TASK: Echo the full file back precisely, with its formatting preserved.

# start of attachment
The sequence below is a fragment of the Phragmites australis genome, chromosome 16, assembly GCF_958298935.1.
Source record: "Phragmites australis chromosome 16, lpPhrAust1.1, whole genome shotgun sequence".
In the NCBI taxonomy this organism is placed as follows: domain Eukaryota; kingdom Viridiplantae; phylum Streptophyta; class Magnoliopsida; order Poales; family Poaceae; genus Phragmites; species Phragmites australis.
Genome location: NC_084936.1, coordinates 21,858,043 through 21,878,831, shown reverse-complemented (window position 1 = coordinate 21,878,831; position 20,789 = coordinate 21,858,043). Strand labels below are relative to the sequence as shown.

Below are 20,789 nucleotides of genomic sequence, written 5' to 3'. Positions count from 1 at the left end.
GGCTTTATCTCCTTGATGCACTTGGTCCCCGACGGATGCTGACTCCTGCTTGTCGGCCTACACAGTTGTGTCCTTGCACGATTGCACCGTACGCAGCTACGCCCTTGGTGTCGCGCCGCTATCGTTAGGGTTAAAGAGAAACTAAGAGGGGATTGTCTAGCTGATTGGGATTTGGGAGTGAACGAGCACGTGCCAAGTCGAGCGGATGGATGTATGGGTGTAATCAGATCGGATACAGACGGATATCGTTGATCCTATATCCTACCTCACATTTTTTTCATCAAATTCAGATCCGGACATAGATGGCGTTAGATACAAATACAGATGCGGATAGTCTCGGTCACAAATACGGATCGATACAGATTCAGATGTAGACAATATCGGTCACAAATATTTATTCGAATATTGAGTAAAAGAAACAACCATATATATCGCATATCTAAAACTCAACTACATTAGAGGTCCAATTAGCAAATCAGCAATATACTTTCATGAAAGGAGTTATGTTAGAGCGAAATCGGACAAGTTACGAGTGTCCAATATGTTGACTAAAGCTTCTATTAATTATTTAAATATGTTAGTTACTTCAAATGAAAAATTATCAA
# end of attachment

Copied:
The sequence below is a fragment of the Phragmites australis genome, chromosome 16, assembly GCF_958298935.1.
Source record: "Phragmites australis chromosome 16, lpPhrAust1.1, whole genome shotgun sequence".
In the NCBI taxonomy this organism is placed as follows: domain Eukaryota; kingdom Viridiplantae; phylum Streptophyta; class Magnoliopsida; order Poales; family Poaceae; genus Phragmites; species Phragmites australis.
Genome location: NC_084936.1, coordinates 21,858,043 through 21,878,831, shown reverse-complemented (window position 1 = coordinate 21,878,831; position 20,789 = coordinate 21,858,043). Strand labels below are relative to the sequence as shown.

Below are 20,789 nucleotides of genomic sequence, written 5' to 3'. Positions count from 1 at the left end.
GGCTTTATCTCCTTGATGCACTTGGTCCCCGACGGATGCTGACTCCTGCTTGTCGGCCTACACAGTTGTGTCCTTGCACGATTGCACCGTACGCAGCTACGCCCTTGGTGTCGCGCCGCTATCGTTAGGGTTAAAGAGAAACTAAGAGGGGATTGTCTAGCTGATTGGGATTTGGGAGTGAACGAGCACGTGCCAAGTCGAGCGGATGGATGTATGGGTGTAATCAGATCGGATACAGACGGATATCGTTGATCCTATATCCTACCTCACATTTTTTTCATCAAATTCAGATCCGGACATAGATGGCGTTAGATACAAATACAGATGCGGATAGTCTCGGTCACAAATACGGATCGATACAGATTCAGATGTAGACAATATCGGTCACAAATATTTATTCGAATATTGAGTAAAAGAAACAACCATATATATCGCATATCTAAAACTCAACTACATTAGAGGTCCAATTAGCAAATCAGCAATATACTTTCATGAAAGGAGTTATGTTAGAGCGAAATCGGACAAGTTACGAGTGTCCAATATGTTGACTAAAGCTTCTATTAATTATTTAAATATGTTAGTTACTTCAAATGAAAAATTATCAA